Compulsory Routers: what customers have to take care of now
press at fsfeurope.org
press at fsfeurope.org
Mon Jul 25 16:51:03 CEST 2016
= Compulsory Routers: what customers have to take care of now =
[ Read online: https://fsfe.org/news/2016/news-20160725-01.fi.html ]
Up until now, Internet service providers (ISPs) in Germany determined
the router users had to use to connect to the Internet. The user had no
say in this decision. This changes on August 1. A new law will allow
users choose the device that gets installed in their homes. The FSFE
wants to ensure everybody knows about their new rights and is asking
users to report cases in which ISPs try to avoid the new regulation.
"Compulsory Routers" are what we call the devices imposed on users,
forbidding them from using any other appliance to access the Internet.
Compulsory routers are often the subject of critical security flaws
which users can't legally or technically fix themselves. They are also
known to be incompatible with certain network devices and standards,
like IPv6, or to support only a small number of important features.
However, the legal situation was ambiguous and ISPs defined the first
router or modem after the wall socket as part of their network. They
could thus bar users from controlling the technology installed within
their own homes, despite the fact that the users were even paying for
the electricity that run the devices.
The Free Software Foundation Europe took up the fight to outlaw
Compulsory Routers in 2013, and we have finally won a major landmark
victory: from August 1 onwards, clients of German internet providers
are allowed by law to use any terminal device they choose. Regardless of
whether it is a DSL or cable connection, the ISP will have to supply the
information you need to connect an alternative router to use the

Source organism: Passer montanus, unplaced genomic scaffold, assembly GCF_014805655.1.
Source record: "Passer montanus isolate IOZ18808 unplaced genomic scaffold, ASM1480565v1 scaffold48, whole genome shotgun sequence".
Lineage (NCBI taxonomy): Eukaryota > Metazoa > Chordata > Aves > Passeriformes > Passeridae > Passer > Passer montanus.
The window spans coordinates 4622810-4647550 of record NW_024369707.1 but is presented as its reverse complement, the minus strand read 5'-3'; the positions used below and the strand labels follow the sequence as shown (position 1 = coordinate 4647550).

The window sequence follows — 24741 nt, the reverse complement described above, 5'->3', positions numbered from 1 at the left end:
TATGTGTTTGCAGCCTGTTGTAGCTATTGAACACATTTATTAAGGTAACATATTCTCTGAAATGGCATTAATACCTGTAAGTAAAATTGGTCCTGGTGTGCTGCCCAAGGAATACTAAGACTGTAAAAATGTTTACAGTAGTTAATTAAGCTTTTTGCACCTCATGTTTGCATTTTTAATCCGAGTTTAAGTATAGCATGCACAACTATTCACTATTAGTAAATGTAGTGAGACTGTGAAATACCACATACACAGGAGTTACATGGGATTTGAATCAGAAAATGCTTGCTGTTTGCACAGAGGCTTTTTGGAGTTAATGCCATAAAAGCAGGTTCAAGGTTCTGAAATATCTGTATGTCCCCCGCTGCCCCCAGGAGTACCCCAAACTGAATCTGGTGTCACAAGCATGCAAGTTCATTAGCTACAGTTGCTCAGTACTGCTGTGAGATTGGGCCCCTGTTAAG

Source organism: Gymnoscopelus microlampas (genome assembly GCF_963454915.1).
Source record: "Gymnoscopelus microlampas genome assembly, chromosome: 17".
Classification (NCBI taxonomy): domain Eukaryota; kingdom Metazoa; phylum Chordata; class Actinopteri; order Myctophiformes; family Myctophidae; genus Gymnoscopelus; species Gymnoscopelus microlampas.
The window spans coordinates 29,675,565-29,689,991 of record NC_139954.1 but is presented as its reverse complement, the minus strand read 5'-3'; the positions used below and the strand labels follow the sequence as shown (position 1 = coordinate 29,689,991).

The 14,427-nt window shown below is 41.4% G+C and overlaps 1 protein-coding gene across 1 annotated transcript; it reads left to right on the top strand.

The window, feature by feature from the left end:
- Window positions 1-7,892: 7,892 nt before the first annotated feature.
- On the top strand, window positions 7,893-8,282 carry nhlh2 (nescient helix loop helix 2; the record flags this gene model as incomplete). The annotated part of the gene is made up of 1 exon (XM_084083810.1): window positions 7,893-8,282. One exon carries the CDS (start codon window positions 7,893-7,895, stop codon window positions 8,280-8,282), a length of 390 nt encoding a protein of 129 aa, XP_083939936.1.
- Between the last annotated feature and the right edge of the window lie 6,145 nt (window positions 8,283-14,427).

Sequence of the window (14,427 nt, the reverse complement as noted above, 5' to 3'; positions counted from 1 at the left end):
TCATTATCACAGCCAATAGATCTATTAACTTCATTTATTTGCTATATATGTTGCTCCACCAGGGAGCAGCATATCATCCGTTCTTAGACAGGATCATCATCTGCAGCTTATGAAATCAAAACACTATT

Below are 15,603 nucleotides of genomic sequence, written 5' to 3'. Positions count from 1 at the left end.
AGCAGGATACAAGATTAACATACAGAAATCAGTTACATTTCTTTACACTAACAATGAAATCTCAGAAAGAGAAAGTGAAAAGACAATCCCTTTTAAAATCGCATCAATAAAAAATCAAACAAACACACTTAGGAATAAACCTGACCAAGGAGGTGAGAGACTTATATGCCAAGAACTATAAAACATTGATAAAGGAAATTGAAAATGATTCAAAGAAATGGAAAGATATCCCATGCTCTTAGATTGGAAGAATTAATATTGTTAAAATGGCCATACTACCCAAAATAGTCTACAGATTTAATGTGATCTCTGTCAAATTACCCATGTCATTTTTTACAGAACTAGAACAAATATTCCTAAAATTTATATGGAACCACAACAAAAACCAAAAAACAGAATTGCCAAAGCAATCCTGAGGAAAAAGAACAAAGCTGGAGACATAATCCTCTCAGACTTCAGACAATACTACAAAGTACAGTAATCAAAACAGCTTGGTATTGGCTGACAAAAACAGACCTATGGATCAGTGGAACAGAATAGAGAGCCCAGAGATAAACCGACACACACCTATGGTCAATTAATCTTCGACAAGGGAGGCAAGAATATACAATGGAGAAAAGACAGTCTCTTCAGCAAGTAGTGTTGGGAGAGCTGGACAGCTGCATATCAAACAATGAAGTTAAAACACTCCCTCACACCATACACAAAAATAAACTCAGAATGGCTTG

Internet and telephone network.
== Help us track the implementation ==
The law is very clear with regard to your new rights, but, based on past
behaviours of ISPs, the FSFE must assume many providers will ignore the
regulation and will continue to try and force their clients to use their
ISPs will probably make the argument that the law only applies to new
customers, or that a connection to the Internet with alternative devices
will be unstable, or denying support to clients with devices other than
the ones they provide.
We want to make sure that these misbehaviours are made public and we
need your help for that. If you are a client of a German internet
provider, we ask you exercise your new right and start using an
alternative device, ideally one that runs Free Software.
Once your new device is up and running, we need you to provide us with
feedback on whether you had any issues while running your new router. We
will collect this data and confront providers that are not in compliance
with the new law. We have also created a wiki page where we report
information, testing procedures, results, and user experiences.
== Further information ==
For more information on Compulsory Routers and why they are bad, please
visit our campaign page. Also see the timeline of the most important
events related to this campaign. To contribute to this and other FSFE
campaigns that defend your freedom, you can support us with a
donation or by becoming a sustaining member.
== FSFE Summit 2016 ==
If you're interested in knowing more about how Free Software helps
defend other important rights, we will be holding the FSFE yearly summit
at the beginning of September in Berlin. Come along and discover how
you can also help return the control over technology to people.
Free Software Foundation Europe <https://fsfe.org>
FSFE News <https://fsfe.org/news/news.en.rss>
Upcoming FSFE Events <https://fsfe.org/events/events.en.rss>
Fellowship Blog Aggregation <https://planet.fsfe.org/en/rss20.xml>
Free Software Discussions <https://fsfe.org/contact/community.en.html>
== About the Free Software Foundation Europe ==
The Free Software Foundation Europe (FSFE) is a non-profit
non-governmental organisation active in many European countries and
involved in many global activities. Access to software determines
participation in a digital society. To secure equal participation in
the information age, as well as freedom of competition, the Free
Software Foundation Europe (FSFE) pursues and is dedicated to the
furthering of Free Software, defined by the freedoms to use, study,
modify and copy. Founded in 2001, creating awareness for these issues,
securing Free Software politically and legally, and giving people
Freedom by supporting development of Free Software are central issues
of the FSFE.
More information about the Press-release-fi